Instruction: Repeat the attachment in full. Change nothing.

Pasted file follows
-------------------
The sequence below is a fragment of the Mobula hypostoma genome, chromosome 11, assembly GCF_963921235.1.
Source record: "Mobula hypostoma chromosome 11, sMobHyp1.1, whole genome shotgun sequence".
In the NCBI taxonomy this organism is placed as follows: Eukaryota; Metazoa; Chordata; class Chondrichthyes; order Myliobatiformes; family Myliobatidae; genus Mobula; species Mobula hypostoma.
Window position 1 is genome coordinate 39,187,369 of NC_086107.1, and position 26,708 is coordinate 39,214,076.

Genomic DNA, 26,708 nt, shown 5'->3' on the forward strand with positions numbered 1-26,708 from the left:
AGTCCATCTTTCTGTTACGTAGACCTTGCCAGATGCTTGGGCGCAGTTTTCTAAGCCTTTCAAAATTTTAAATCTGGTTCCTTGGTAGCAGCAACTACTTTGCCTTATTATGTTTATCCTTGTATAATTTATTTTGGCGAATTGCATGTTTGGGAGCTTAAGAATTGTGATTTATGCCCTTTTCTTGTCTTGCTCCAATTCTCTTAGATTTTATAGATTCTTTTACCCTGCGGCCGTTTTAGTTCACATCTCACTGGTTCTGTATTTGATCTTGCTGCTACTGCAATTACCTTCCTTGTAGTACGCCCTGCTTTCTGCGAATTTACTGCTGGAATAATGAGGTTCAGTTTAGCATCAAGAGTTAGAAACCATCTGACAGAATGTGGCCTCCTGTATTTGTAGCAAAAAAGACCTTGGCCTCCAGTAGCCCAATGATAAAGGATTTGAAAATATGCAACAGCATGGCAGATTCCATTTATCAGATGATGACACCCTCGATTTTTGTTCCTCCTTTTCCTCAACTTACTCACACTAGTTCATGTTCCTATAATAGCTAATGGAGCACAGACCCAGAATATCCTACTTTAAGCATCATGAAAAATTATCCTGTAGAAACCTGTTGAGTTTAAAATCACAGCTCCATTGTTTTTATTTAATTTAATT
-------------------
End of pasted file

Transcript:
The sequence below is a fragment of the Mobula hypostoma genome, chromosome 11, assembly GCF_963921235.1.
Source record: "Mobula hypostoma chromosome 11, sMobHyp1.1, whole genome shotgun sequence".
In the NCBI taxonomy this organism is placed as follows: Eukaryota; Metazoa; Chordata; class Chondrichthyes; order Myliobatiformes; family Myliobatidae; genus Mobula; species Mobula hypostoma.
Window position 1 is genome coordinate 39,187,369 of NC_086107.1, and position 26,708 is coordinate 39,214,076.

Genomic DNA, 26,708 nt, shown 5'->3' on the forward strand with positions numbered 1-26,708 from the left:
AGTCCATCTTTCTGTTACGTAGACCTTGCCAGATGCTTGGGCGCAGTTTTCTAAGCCTTTCAAAATTTTAAATCTGGTTCCTTGGTAGCAGCAACTACTTTGCCTTATTATGTTTATCCTTGTATAATTTATTTTGGCGAATTGCATGTTTGGGAGCTTAAGAATTGTGATTTATGCCCTTTTCTTGTCTTGCTCCAATTCTCTTAGATTTTATAGATTCTTTTACCCTGCGGCCGTTTTAGTTCACATCTCACTGGTTCTGTATTTGATCTTGCTGCTACTGCAATTACCTTCCTTGTAGTACGCCCTGCTTTCTGCGAATTTACTGCTGGAATAATGAGGTTCAGTTTAGCATCAAGAGTTAGAAACCATCTGACAGAATGTGGCCTCCTGTATTTGTAGCAAAAAAGACCTTGGCCTCCAGTAGCCCAATGATAAAGGATTTGAAAATATGCAACAGCATGGCAGATTCCATTTATCAGATGATGACACCCTCGATTTTTGTTCCTCCTTTTCCTCAACTTACTCACACTAGTTCATGTTCCTATAATAGCTAATGGAGCACAGACCCAGAATATCCTACTTTAAGCATCATGAAAAATTATCCTGTAGAAACCTGTTGAGTTTAAAATCACAGCTCCATTGTTTTTATTTAATTTAATT